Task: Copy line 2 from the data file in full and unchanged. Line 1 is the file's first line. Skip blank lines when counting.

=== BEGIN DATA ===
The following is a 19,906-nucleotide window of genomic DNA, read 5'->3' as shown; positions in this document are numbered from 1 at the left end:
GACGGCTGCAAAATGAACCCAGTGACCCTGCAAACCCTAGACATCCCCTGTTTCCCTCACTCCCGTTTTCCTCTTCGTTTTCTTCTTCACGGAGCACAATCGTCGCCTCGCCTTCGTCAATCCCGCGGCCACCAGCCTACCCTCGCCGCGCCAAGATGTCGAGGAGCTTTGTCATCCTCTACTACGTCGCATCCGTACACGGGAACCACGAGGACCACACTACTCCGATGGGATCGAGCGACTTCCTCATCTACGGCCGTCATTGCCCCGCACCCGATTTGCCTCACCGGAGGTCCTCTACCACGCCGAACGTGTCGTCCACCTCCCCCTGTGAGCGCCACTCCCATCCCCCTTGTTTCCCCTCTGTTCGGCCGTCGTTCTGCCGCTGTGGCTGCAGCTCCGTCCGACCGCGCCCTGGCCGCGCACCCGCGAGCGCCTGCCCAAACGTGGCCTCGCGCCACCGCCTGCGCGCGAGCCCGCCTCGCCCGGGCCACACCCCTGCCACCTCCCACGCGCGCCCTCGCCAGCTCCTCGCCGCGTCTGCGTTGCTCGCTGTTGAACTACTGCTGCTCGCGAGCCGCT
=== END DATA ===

GACGGCTGCAAAATGAACCCAGTGACCCTGCAAACCCTAGACATCCCCTGTTTCCCTCACTCCCGTTTTCCTCTTCGTTTTCTTCTTCACGGAGCACAATCGTCGCCTCGCCTTCGTCAATCCCGCGGCCACCAGCCTACCCTCGCCGCGCCAAGATGTCGAGGAGCTTTGTCATCCTCTACTACGTCGCATCCGTACACGGGAACCACGAGGACCACACTACTCCGATGGGATCGAGCGACTTCCTCATCTACGGCCGTCATTGCCCCGCACCCGATTTGCCTCACCGGAGGTCCTCTACCACGCCGAACGTGTCGTCCACCTCCCCCTGTGAGCGCCACTCCCATCCCCCTTGTTTCCCCTCTGTTCGGCCGTCGTTCTGCCGCTGTGGCTGCAGCTCCGTCCGACCGCGCCCTGGCCGCGCACCCGCGAGCGCCTGCCCAAACGTGGCCTCGCGCCACCGCCTGCGCGCGAGCCCGCCTCGCCCGGGCCACACCCCTGCCACCTCCCACGCGCGCCCTCGCCAGCTCCTCGCCGCGTCTGCGTTGCTCGCTGTTGAACTACTGCTGCTCGCGAGCCGCT